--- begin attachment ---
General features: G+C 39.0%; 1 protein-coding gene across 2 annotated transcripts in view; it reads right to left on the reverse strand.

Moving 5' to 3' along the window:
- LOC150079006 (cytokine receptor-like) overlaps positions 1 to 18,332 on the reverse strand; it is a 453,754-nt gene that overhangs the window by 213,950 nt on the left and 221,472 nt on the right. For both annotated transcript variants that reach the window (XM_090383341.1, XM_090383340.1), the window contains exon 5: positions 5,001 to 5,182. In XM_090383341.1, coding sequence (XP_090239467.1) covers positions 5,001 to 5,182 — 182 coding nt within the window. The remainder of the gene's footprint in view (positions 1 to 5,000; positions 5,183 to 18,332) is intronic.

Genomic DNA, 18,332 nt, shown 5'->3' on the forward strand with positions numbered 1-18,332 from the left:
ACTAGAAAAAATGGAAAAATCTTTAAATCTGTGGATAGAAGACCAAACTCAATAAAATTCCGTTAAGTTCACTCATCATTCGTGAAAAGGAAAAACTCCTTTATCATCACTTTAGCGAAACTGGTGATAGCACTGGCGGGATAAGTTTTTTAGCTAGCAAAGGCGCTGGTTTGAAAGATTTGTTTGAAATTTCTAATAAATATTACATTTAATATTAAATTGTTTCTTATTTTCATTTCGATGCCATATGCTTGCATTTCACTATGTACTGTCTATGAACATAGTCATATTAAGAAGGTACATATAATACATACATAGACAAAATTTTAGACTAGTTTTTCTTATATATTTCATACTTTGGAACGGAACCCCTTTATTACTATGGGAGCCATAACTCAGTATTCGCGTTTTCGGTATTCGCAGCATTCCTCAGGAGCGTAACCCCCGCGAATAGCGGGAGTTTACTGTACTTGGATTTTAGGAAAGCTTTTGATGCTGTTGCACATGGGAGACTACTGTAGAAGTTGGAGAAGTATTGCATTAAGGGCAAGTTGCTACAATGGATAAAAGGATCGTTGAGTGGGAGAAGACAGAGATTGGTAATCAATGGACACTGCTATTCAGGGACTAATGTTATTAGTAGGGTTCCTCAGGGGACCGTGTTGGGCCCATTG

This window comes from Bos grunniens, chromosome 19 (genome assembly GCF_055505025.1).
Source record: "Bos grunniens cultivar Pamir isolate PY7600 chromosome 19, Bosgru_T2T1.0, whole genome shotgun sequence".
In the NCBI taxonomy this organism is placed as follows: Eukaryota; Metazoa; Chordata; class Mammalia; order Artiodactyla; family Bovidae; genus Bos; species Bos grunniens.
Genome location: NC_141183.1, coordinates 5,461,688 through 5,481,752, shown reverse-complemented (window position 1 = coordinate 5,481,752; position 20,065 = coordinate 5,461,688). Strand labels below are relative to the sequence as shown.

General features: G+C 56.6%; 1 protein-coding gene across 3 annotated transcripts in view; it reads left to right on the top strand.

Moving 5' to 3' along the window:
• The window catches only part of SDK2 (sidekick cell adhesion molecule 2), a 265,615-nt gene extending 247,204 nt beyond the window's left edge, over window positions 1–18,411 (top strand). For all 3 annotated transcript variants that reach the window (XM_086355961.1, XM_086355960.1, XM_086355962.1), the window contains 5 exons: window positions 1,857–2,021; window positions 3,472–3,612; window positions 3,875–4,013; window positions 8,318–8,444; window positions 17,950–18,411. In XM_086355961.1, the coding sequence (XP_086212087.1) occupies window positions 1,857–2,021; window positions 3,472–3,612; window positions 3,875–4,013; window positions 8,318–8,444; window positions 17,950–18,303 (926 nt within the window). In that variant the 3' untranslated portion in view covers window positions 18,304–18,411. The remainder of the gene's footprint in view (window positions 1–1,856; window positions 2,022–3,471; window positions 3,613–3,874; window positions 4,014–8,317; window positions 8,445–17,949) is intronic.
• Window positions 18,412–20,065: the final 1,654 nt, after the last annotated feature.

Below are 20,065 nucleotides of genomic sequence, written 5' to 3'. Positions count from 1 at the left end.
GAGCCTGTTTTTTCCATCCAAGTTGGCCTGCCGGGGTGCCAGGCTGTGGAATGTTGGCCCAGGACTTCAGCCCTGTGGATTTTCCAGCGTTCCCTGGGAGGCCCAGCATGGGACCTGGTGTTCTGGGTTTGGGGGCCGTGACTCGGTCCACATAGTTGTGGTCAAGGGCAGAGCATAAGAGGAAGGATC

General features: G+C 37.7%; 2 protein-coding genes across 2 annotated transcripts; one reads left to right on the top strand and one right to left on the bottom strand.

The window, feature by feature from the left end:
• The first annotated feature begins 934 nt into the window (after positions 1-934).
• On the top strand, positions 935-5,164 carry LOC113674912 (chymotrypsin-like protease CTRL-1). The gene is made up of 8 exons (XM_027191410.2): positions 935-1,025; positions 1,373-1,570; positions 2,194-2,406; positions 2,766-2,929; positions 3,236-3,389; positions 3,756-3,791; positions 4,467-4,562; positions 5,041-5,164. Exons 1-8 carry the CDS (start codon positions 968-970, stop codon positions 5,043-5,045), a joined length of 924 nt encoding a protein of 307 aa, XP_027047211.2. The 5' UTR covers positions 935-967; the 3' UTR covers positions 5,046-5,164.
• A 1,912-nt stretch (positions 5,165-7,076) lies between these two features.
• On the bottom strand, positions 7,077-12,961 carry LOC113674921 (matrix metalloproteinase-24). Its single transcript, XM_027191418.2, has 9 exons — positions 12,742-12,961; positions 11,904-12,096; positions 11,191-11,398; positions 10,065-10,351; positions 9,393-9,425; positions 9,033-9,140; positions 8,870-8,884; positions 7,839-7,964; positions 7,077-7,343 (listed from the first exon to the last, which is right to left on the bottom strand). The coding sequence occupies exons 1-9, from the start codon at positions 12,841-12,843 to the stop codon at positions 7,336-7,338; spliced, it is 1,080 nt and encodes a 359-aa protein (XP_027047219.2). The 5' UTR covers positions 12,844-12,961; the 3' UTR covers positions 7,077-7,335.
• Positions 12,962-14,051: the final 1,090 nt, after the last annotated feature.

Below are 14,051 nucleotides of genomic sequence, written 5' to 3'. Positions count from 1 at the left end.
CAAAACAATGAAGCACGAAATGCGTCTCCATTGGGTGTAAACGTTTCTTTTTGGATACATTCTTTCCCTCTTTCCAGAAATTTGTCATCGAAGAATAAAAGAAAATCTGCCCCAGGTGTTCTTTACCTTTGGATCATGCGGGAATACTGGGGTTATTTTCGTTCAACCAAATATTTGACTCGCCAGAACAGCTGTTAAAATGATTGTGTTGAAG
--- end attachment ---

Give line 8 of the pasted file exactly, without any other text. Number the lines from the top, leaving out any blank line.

In the NCBI taxonomy this organism is placed as follows: Eukaryota; Metazoa; Chordata; class Mammalia; order Artiodactyla; family Bovidae; genus Bos; species Bos grunniens.